Issue 56 - September 15, 2009


Are We There Yet?

It depends. It depends on knowing where you began. It depends on knowing where you are and it depends on knowing where you are going. If we apply this rhetorical riddle to our current economic recovery, we can see why so many see the exact same data in so many different lights. It just depends.


The Beginning

It is certainly remarkable that the seismic economic event of the modern era does not have a widely accepted starting point. There are those who point to the early part of 2007 when one of the largest residential mortgage brokers, New Century, failed. Then there was the late spring implosion of a single Bear Stearns sponsored structured credit hedge fund shortly after its initial offering. Then the late summer brought the collapse of the asset backed commercial paper market which had been the off balance sheet delivery vehicle for a generation of now worthless bonds. Yet in the very next season – October 2007 to be precise – we saw the most recent highs in global equity markets.

In addition to these seemingly singular events, 2007 was also a year which provided positive equity returns and concluded the year with an unemployment rate of 4.9% and a GDP reading of a respectable 2.1%. 2007 hardly displayed the classical hallmarks of even a garden variety recession.

2008 was another matter. While more and more signs of economic slowing were presenting themselves, the events surrounding the potential failure of Bear Stearns began a new chapter in financial history. The Federal Reserve in conjunction with the US Treasury took unprecedented (and some would say unnecessary) steps to facilitate the financing of the enormously leveraged balance sheet over a weekend until the shotgun marriage to JP Morgan could be orchestrated by Sunday night, minutes before the opening of the Asian markets. However, JP Morgan’s good name and the Federal Reserve’s balance sheet could only go so far. Over the next several months, declining residential real estate values and rising loan defaults asserted themselves and obscure insurance contracts based on highly unlikely events became suddenly payable in full. The portfolios of FNMA, Freddie MAC, and AIG were grimly understood to be substantially inferior to their capital needs. Then came September. The bankruptcy of Lehman Brothers was the end of the beginning.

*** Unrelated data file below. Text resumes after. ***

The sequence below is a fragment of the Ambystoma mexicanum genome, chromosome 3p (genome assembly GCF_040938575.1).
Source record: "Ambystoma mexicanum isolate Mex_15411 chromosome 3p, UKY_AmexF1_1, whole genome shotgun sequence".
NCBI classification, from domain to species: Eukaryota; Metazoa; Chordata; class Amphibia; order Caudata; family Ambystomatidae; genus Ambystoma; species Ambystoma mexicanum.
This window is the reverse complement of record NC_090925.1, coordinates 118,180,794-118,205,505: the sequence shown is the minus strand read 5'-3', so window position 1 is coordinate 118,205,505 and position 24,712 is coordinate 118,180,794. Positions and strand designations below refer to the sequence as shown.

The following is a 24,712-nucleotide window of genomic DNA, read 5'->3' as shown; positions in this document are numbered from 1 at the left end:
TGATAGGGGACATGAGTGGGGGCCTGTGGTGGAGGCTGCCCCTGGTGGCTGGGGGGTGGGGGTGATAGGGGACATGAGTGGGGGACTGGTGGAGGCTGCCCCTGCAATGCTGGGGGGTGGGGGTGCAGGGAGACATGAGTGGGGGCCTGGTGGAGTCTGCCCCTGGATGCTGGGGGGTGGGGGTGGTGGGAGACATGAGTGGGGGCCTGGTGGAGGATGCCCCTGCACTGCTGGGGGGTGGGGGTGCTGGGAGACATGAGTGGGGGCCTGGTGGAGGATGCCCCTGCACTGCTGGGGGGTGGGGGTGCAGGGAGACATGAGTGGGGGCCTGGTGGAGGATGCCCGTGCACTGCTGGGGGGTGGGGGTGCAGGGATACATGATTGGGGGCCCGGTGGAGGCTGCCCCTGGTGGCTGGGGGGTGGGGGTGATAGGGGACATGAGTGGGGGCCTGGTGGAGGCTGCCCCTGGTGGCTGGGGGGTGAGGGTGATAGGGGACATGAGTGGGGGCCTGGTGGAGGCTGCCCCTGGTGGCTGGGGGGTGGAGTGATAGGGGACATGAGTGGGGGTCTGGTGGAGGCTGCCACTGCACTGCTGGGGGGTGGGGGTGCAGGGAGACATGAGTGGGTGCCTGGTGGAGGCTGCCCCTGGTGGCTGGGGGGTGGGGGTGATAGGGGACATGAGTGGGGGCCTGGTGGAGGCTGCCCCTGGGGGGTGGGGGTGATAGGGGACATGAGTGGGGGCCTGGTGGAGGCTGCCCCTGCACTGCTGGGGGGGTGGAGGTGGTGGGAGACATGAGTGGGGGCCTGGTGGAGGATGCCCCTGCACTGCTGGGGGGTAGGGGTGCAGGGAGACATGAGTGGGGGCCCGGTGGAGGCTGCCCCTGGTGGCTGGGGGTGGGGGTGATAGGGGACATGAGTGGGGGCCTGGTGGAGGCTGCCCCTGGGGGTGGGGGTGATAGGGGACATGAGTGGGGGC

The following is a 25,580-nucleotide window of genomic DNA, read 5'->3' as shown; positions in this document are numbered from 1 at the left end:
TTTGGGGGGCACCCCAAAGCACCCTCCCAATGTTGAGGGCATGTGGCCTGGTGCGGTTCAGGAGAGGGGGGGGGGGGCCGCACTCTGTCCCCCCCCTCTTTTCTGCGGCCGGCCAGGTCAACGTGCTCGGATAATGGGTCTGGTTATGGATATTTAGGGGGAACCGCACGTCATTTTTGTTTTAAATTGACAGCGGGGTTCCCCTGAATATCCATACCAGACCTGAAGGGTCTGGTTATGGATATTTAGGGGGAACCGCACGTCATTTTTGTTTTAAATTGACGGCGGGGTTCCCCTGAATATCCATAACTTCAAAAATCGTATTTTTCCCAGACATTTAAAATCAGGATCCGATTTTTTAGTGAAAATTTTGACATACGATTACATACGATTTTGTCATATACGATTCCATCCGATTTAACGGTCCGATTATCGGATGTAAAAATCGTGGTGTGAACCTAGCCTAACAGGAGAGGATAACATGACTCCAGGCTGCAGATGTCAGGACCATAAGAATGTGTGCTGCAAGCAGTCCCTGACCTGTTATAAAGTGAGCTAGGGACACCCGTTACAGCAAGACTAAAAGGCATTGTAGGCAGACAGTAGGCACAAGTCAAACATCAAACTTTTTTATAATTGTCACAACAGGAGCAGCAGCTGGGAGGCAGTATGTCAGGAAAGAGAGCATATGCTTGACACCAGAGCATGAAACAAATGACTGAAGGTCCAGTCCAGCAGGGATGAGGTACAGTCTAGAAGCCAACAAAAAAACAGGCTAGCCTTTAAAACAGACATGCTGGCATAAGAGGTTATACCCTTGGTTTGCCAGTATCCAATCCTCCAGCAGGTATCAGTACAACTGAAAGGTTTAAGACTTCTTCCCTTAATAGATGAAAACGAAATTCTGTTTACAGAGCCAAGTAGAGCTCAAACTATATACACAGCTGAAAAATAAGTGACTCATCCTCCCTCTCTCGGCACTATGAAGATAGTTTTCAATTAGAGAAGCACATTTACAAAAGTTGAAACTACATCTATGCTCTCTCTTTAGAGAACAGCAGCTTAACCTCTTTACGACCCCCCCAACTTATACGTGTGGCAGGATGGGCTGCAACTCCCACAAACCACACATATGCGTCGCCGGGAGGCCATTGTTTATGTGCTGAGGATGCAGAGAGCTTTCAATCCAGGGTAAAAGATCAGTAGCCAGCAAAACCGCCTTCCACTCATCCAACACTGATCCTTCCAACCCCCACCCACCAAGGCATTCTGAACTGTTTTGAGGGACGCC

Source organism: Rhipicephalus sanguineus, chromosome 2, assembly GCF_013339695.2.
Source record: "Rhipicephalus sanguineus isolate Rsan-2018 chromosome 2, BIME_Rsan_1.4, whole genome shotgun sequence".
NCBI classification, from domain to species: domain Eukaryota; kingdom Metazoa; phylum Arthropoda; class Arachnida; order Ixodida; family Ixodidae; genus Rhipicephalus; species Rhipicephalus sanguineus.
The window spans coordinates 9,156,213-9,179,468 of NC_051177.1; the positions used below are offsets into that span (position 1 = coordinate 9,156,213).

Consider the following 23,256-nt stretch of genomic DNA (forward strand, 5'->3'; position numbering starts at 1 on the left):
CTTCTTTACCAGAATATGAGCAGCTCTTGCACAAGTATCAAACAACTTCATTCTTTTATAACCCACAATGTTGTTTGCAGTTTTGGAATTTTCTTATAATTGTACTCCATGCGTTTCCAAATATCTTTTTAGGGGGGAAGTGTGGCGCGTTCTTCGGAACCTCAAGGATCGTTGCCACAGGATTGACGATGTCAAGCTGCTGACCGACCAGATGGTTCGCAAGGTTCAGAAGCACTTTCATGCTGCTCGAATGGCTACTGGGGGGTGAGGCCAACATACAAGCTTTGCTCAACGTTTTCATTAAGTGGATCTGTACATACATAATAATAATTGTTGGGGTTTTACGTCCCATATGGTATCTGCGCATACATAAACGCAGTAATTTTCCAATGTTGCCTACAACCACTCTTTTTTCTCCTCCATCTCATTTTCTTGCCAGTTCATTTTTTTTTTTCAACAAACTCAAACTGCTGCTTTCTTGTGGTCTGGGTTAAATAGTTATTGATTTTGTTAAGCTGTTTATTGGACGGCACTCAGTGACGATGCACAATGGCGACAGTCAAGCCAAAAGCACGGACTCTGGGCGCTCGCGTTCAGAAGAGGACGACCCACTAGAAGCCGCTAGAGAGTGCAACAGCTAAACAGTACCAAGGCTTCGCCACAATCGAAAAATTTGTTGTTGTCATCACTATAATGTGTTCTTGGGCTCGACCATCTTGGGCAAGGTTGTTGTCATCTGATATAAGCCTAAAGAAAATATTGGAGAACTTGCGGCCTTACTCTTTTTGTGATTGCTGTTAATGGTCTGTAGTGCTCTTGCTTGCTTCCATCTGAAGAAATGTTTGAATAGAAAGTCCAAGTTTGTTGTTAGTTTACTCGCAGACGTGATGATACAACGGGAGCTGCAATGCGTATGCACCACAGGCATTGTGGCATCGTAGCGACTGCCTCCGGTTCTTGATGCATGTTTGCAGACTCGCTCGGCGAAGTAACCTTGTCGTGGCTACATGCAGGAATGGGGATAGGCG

The Present

Today’s economic news and market reactions are a tangle of contradictions. Despite historic modern day levels of unemployment and credit impairment, financial markets have rallied strongly off their lows of early March. Certainly a sense of relief permeated investor sentiment as the possibility of a full blown financial meltdown receded. A return of risk appetites and the abatement of liquidity driven selling pressure also has added to the positive momentum. Corporate performance has also been relatively good in light of all current circumstances, and is a testament to nimble management, productivity and technology investments. However, when pundits lay out their case for a “V” shaped robust recovery it seems a case of collective suspension of disbelief. It dismisses the unpleasant economic facts of unemployment and perhaps more critical to tour long term recovery – the underemployment of millions of Americans.